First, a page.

Sample preparation

All starting materials were purchased from Aldrich and Alfa Aesar, and were used without further purification. Complex [Fe3V3]6+ is consistent with the results published by Newkome36. Column chromatography was conducted by using basic Al2O3 (sinopharm chemical reagents co., Ltd, 200–300 mesh) or SiO2 (Qingdao Haiyang Chemical co., Ltd, 200–300 mesh). The 1H NMR and 13C NMR spectra were recorded on a Bruker Avance 400-, 500- and 600-MHz NMR spectrometer in CDCl3, DMSO-D6 and CD3CN with tetramethylsilane (TMS) as the inner standard. UV–vis absorption spectra were recorded with an Agilent 8453 UV–vis Spectrometer. Photoluminescence spectra were recorded on a Hitachi 2500 Luminescence spectrometer. ESI mass spectra were recorded with a Waters Synapt G2 tandem mass spectrometer, using solutions of 0.01-mg sample in 1 ml of CHCl3/CH3OH (1:3, v/v) for ligand or 0.5 mg in 1 ml of MeCN, MeOH or MeCN/MeOH (3:1, v/v) for complex.


TWIM MS experiments were performed under the following conditions: ESI capillary voltage, 3 kV; sample cone voltage, 30 V; extraction cone voltage, 3.5 V; source temperature 100 °C; desolvation temperature, 100 °C; cone gas flow, 10 l h−1; desolvation gas flow, 700 l h−1 (N2); source gas control, 0 ml min−1; trap gas control, 2 ml min−1; helium cell gas control, 100 ml min−1; ion mobility (IM) cell gas control, 30 ml min−1; sample flow rate, 5 μl min−1; IM travelling wave height, 25 V; and IM travelling wave velocity, 1,000 m s−1. Q was set in rf-only mode to transmit all ions produced by ESI into the tri-wave region for the acquisition of TWIM-MS data.

Molecular modelling

Energy minimization of the macrocycles was conducted with the Materials Studio version 6.0 program, using Anneal and Geometry Optimization tasks in the Materials Studio Forcite module (Accelrys, Inc.).

Microscopy analysis

Transmission electron microscopy was obtained on JEOL 2010. STM: the sample was dissolved in DMF or CH3CN at a concentration of 5.0 mg ml−1. Solution (5 μl) was dropped on HOPG surface. After 30 s, surface was washed slightly with water for three times and totally dried in room temperature in air. The STM images were taken with a PicoPlus SPM system using a PicoScan 3000 Controller. The obtained STM images were processed by WSxM software. AFM: the 40 N m−1 rectangle AFM tip was used to make markers on the surface of the sample with nanoshaving technique. The size of the markers is 10 × 10 μm and the distances between two closest markers are 30 μm. The loading forces used are 6 μN and shaving speed is 5 μm s−1.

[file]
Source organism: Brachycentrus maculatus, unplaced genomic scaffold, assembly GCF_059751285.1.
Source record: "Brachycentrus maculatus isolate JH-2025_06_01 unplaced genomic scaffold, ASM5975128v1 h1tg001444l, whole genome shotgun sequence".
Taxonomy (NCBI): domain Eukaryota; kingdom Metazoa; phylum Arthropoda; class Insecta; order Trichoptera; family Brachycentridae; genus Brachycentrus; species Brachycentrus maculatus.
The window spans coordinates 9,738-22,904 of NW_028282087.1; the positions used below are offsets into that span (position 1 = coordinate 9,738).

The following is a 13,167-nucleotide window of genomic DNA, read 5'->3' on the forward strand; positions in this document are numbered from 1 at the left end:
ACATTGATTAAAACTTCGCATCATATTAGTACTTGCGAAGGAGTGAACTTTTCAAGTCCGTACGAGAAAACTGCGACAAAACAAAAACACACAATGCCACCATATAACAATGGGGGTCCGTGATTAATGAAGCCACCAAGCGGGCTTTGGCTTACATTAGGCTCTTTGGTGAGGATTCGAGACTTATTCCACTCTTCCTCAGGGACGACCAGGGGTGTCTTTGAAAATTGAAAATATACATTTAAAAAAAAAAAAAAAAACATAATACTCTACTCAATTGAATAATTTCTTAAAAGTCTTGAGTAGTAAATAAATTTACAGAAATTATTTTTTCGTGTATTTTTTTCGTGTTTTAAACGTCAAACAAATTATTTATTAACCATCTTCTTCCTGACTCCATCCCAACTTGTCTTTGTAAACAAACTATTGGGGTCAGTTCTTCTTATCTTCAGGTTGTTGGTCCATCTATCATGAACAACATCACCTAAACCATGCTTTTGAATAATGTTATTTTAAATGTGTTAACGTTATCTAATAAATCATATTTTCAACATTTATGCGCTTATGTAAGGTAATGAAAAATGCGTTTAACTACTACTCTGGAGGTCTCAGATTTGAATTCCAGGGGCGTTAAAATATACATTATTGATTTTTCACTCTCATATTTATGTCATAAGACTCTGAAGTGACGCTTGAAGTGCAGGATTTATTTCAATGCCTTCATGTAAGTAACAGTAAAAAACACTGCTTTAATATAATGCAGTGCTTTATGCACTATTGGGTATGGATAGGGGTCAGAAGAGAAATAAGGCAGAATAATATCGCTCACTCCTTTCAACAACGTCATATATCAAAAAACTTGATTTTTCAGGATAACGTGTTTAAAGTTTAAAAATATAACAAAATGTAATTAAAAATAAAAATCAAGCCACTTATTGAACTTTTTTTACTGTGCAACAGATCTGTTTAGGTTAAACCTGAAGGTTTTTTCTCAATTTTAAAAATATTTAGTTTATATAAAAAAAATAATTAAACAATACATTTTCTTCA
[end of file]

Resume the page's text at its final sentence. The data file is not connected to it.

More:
Data availability

The data that support the findings of this study are available from the corresponding author on request.

Additional information

How to cite this article: Jiang, Z. et al. Self-assembly of a supramolecular hexagram and a supramolecular pentagram. Nat. Commun. 8, 15476 doi: 10.1038/ncomms15476 (2017).

Publisher’s note: Springer Nature remains neutral with regard to jurisdictional claims in published maps and institutional affiliations.


  1. 1

    Lehn, J.-M. Toward self-organization and complex matter. Science 295, 2400–2403 (2002).

  2. 2

    Hasenknopf, B., Lehn, J.-M., Kneisel, B. O., Baum, G. & Fenske, D. Self-assembly of a circular double helicate. Angew. Chem. Int. Ed. 35, 1838–1840 (1996).

  3. 3

    Hasenknopf, B. et al. Self-assembly of tetra- and hexanuclear circular helicates. J. Am. Chem. Soc. 119, 10956–10962 (1997).

  4. 4

    Olenyuk, B., Whiteford, J. A., Fechtenkotter, A. & Stang, P. J. Self-assembly of nanoscale cuboctahedra by coordination chemistry. Nature 398, 796–799 (1999).

  5. 5

    Yan, X., Cook, T. R., Wang, P., Huang, F. & Stang, P. J. Highly emissive platinum(II) metallacages. Nat. Chem. 7, 342–348 (2015).

  6. 6

    Chichak, K. S. et al. Molecular borromean rings. Science 304, 1308–1312 (2004).